News Release

AI improves breast cancer risk prediction

Peer-Reviewed Publication

Radiological Society of North America

AI Improves Breast Cancer Risk Prediction

image: Patient inclusion flowchart shows selection of women in the training and validation samples used for deep neural network development, as well as in the test sample (current study sample). Exclusions are detailed in the footnote. PACS = picture archiving and communication system. view more 

Credit: Radiological Society of North America

OAK BROOK, Ill. - A sophisticated type of artificial intelligence (AI) can outperform existing models at predicting which women are at future risk of breast cancer, according to a study published in the journal Radiology.

Most existing breast cancer screening programs are based on mammography at similar time intervals--typically, annually or every two years--for all women. This "one size fits all" approach is not optimized for cancer detection on an individual level and may hamper the effectiveness of screening programs.

"Risk prediction is an important building block of an individually adapted screening policy," said study lead author Karin Dembrower, M.D., breast radiologist and Ph.D. candidate from the Karolinska Institute in Stockholm, Sweden. "Effective risk prediction can improve attendance and confidence in screening programs."

High breast density, or a greater amount of glandular and connective tissue compared to fat, is considered a risk factor for cancer. While density may be incorporated into risk assessment, current prediction models may fail to fully take advantage of all the rich information found in mammograms. This information has the potential to identify women who would benefit from additional screening with MRI.

Dr. Dembrower and colleagues developed a risk model that relies on a deep neural network, a type of AI that can extract vast amounts of information from mammographic images. It has inherent advantages over other methods like visual assessment of mammographic density by the radiologist that may not be able to capture all risk-relevant information in the image.

The new model was developed and trained on mammograms from cases diagnosed between 2008 and 2012 and then studied on more than 2,000 women ages 40 to 74 who had undergone mammography in the Karolinska University Hospital system. Of the 2,283 women in the study, 278 were later diagnosed with breast cancer.

The deep neural network showed a higher risk association for breast cancer compared to the best mammographic density model. The false negative rate--the rate at which women who were not categorized as high-risk were later diagnosed with breast cancer--was lower for the deep neural network than for the best mammographic density model.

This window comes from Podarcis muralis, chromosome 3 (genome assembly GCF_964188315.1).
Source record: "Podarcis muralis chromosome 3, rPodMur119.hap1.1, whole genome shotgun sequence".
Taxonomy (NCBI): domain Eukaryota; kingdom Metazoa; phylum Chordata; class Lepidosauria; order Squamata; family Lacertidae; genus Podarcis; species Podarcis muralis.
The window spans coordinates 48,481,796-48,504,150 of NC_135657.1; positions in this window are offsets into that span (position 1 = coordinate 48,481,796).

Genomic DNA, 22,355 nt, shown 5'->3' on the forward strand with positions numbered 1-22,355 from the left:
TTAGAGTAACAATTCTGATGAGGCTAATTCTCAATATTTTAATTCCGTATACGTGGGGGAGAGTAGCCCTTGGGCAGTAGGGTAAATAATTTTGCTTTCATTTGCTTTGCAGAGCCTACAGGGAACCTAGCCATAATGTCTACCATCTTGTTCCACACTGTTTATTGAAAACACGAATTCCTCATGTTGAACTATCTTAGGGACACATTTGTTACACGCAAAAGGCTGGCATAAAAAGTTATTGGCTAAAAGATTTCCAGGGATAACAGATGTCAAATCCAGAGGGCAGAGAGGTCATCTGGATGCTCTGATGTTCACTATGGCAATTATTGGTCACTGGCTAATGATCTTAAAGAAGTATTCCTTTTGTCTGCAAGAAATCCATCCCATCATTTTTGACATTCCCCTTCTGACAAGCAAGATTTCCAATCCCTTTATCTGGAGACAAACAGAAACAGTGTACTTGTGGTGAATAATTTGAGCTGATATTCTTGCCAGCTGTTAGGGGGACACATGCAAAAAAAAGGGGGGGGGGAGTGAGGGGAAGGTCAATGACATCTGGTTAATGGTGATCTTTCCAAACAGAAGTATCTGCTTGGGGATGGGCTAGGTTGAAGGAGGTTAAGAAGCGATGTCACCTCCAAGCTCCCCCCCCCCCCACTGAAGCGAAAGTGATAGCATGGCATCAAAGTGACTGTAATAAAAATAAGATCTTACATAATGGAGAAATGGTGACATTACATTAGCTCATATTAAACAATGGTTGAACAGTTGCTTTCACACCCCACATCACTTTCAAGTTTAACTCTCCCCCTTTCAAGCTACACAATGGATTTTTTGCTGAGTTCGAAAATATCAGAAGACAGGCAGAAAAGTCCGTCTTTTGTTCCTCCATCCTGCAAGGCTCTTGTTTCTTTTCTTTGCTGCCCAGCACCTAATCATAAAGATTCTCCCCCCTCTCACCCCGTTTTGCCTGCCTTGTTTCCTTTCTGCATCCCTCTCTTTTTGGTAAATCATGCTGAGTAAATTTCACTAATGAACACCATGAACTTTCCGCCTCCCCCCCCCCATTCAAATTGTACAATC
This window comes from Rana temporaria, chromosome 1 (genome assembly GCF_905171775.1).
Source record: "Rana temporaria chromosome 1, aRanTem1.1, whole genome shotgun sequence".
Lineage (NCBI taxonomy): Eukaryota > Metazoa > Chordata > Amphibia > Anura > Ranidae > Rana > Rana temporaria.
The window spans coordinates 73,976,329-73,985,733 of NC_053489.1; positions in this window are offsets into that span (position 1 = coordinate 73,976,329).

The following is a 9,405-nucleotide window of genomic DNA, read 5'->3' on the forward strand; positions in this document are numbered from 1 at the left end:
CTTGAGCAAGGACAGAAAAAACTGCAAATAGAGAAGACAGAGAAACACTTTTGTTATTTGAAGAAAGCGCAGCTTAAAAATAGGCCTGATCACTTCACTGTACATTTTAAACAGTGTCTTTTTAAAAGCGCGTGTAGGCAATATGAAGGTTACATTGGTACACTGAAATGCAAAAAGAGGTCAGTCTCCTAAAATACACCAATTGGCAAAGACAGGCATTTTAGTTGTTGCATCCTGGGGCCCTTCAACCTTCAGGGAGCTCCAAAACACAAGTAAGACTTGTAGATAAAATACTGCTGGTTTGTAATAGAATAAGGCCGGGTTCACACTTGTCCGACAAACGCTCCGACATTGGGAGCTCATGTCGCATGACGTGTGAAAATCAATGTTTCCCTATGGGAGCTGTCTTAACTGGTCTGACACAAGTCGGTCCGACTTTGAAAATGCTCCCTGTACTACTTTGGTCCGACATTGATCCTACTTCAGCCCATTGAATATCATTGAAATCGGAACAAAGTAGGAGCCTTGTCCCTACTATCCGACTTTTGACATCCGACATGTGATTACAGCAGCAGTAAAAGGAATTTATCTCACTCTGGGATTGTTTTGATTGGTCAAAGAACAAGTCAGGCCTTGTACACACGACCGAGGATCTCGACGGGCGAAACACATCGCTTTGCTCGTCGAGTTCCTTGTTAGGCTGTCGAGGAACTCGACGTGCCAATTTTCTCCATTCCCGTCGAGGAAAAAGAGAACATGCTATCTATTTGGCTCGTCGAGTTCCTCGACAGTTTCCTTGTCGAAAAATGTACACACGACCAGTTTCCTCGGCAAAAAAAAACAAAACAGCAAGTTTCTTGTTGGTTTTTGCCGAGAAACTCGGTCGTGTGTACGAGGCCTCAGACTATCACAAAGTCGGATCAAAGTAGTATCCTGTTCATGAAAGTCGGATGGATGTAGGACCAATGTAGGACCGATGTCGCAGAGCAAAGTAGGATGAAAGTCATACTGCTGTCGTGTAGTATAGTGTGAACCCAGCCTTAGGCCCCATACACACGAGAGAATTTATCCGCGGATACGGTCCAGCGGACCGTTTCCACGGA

"The deep neural network overall was better than density-based models," Dr. Dembrower said. "And it did not have the same bias as the density-based model. Its predictive accuracy was not negatively affected by more aggressive cancer subtypes."

The study findings support a future role for AI in breast cancer risk assessment.

"We are not reporting mammographic density currently," Dr. Dembrower said. "In the introduction of individually adapted screening, we use deep learning networks trained to predict cancer rather than taking the indirect route that density offers."

As an additional benefit, the AI approach can continually be improved with exposure to more high-quality data sets.

"Our deep learning experts at the Royal Institute of Technology in Stockholm are working on an update to the model," Dr. Dembrower said. "After that, we aim to test the model clinically next year by offering MRI to the women who stand to benefit the most."


"Comparison of a Deep Learning Risk Score and Standard Mammographic Density Score for Breast Cancer Risk Prediction." Collaborating with Dr. Dembrower were Yue Liu, M.Sc., Hossein Azizpour, Ph.D., Martin Eklund, Ph.D., Kevin Smith, Ph.D., Peter Lindholm, M.D., Ph.D., and Fredrik Strand M.D., Ph.D.

Radiology is edited by David A. Bluemke, M.D., Ph.D., University of Wisconsin School of Medicine and Public Health, Madison, Wis., and owned and published by the Radiological Society of North America, Inc.

RSNA is an association of over 53,400 radiologists, radiation oncologists, medical physicists and related scientists promoting excellence in patient care and health care delivery through education, research and technologic innovation. The Society is based in Oak Brook, Ill. (

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